politics of our day

So there’s a key paragraph near the end of today’s New York Times article on legal challenges to voting, vote fraud, and McCain’s hyperbole (“McCain’s Warning About Voter Fraud Stokes a Fiery Campaign Even Further”):

“Acorn said that of its faulty registrations, 20 percent to 25 percent were probably the result of duplications, 5 percent were incomplete and 1 percent to 1.5 percent were fraudulent.”

This is important. If 20% of the registrations (let’s be generous) were simply duplicates — perhaps people being asked multiple times if they wanted to register to vote, or not understanding they only had to register once, or forgetting they had already registered — then that number can not only be explained by human error, rather than deliberate fraud, but furthermore, unless they are duplicates in multiple counties (unclear from the article), that would imply that there is no way to commit the kind of vote fraud the Republicans are talking about. One is typically not allowed to vote twice under one’s own name in the same district.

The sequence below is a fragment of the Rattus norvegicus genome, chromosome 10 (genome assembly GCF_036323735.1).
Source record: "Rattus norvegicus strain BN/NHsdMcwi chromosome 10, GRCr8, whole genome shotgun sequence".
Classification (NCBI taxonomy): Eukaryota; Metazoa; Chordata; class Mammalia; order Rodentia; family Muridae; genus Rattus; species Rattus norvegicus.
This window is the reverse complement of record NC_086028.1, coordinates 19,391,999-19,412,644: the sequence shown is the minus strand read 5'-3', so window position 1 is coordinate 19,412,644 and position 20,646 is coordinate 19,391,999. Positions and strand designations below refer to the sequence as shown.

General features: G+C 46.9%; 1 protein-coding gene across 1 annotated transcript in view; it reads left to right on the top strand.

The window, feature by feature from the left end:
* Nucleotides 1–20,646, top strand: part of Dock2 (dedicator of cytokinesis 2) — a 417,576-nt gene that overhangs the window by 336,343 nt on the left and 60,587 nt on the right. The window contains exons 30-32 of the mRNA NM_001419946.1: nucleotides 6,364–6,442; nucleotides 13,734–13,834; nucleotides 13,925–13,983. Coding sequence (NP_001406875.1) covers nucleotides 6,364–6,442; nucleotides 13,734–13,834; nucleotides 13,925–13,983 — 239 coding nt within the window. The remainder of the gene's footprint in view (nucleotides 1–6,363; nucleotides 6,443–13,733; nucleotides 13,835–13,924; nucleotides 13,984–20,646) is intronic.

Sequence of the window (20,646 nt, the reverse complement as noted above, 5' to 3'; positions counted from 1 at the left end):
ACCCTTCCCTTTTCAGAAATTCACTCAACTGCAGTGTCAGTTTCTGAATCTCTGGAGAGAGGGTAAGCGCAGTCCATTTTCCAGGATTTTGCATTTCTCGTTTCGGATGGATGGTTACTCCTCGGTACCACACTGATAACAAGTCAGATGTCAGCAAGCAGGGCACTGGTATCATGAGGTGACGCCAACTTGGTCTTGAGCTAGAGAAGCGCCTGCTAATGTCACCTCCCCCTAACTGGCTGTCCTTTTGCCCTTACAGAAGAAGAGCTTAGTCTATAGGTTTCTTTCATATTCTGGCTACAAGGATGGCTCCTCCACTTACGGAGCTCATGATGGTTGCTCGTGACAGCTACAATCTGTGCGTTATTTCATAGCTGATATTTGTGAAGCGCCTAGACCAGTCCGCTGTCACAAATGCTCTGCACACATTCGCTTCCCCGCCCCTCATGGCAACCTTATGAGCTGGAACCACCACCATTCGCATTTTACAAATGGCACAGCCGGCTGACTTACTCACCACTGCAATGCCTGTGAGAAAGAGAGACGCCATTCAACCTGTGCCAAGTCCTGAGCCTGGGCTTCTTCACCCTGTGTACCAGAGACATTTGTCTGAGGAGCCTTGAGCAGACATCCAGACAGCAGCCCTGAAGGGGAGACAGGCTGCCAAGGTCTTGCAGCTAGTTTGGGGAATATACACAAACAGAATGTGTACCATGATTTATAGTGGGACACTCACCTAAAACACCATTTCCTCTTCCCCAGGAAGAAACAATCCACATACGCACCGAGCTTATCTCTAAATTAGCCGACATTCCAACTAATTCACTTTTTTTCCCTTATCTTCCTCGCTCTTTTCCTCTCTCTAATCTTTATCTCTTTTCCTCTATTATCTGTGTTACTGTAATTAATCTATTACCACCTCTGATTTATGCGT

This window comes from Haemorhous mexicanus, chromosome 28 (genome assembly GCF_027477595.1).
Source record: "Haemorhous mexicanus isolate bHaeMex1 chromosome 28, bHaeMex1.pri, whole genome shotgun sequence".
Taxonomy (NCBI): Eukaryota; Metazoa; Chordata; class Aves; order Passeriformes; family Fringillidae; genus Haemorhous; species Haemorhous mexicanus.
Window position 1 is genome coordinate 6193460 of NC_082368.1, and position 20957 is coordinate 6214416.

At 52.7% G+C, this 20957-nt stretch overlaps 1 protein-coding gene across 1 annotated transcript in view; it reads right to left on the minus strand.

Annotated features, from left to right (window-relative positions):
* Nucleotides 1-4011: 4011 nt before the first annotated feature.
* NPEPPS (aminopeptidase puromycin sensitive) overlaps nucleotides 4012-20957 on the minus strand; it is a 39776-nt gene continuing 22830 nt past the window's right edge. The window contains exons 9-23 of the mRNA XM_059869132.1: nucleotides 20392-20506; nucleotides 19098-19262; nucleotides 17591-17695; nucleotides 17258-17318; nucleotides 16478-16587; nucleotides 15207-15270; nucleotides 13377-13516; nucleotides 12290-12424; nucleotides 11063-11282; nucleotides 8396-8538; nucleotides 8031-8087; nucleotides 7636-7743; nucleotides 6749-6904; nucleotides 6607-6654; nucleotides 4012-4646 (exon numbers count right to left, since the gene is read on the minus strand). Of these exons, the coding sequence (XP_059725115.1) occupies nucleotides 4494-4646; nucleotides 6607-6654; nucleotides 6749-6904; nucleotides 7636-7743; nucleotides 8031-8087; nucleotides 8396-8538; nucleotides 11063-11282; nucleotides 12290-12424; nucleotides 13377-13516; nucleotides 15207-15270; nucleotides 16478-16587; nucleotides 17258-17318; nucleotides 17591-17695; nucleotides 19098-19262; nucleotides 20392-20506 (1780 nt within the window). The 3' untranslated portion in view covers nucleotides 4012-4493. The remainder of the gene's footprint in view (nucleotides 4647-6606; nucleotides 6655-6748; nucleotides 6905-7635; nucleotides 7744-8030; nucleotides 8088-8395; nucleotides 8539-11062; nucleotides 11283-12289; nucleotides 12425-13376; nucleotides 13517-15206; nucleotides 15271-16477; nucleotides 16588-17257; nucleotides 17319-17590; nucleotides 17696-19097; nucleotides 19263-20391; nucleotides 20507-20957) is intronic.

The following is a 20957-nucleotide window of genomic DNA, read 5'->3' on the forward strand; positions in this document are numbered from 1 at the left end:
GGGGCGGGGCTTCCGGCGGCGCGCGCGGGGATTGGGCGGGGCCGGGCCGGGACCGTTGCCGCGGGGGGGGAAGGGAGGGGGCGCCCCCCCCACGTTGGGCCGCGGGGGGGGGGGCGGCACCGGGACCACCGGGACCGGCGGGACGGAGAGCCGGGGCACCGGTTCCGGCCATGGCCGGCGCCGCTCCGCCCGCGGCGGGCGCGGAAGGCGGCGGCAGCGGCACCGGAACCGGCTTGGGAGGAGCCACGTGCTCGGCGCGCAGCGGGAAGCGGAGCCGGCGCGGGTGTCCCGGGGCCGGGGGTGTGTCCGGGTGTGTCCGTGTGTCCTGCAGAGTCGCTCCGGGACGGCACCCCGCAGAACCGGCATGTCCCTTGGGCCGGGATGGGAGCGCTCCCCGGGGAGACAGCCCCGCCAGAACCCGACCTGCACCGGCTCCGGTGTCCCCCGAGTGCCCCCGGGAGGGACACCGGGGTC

Incidentally, I think the article means “of its registrations”, not “of its faulty registrations,” since they are talking about how around 30% of the total registrations are bad; though if the sentence is accurate, I want to know what’s up with the other 70%.

More broadly, I think we should all take issue with a candidate that claims that people who are trying to enfranchise voters are in fact going to destroy democracy by doing so. How can you be a demagogue and yet be so clearly afraid of people actually turning out en masse to vote?

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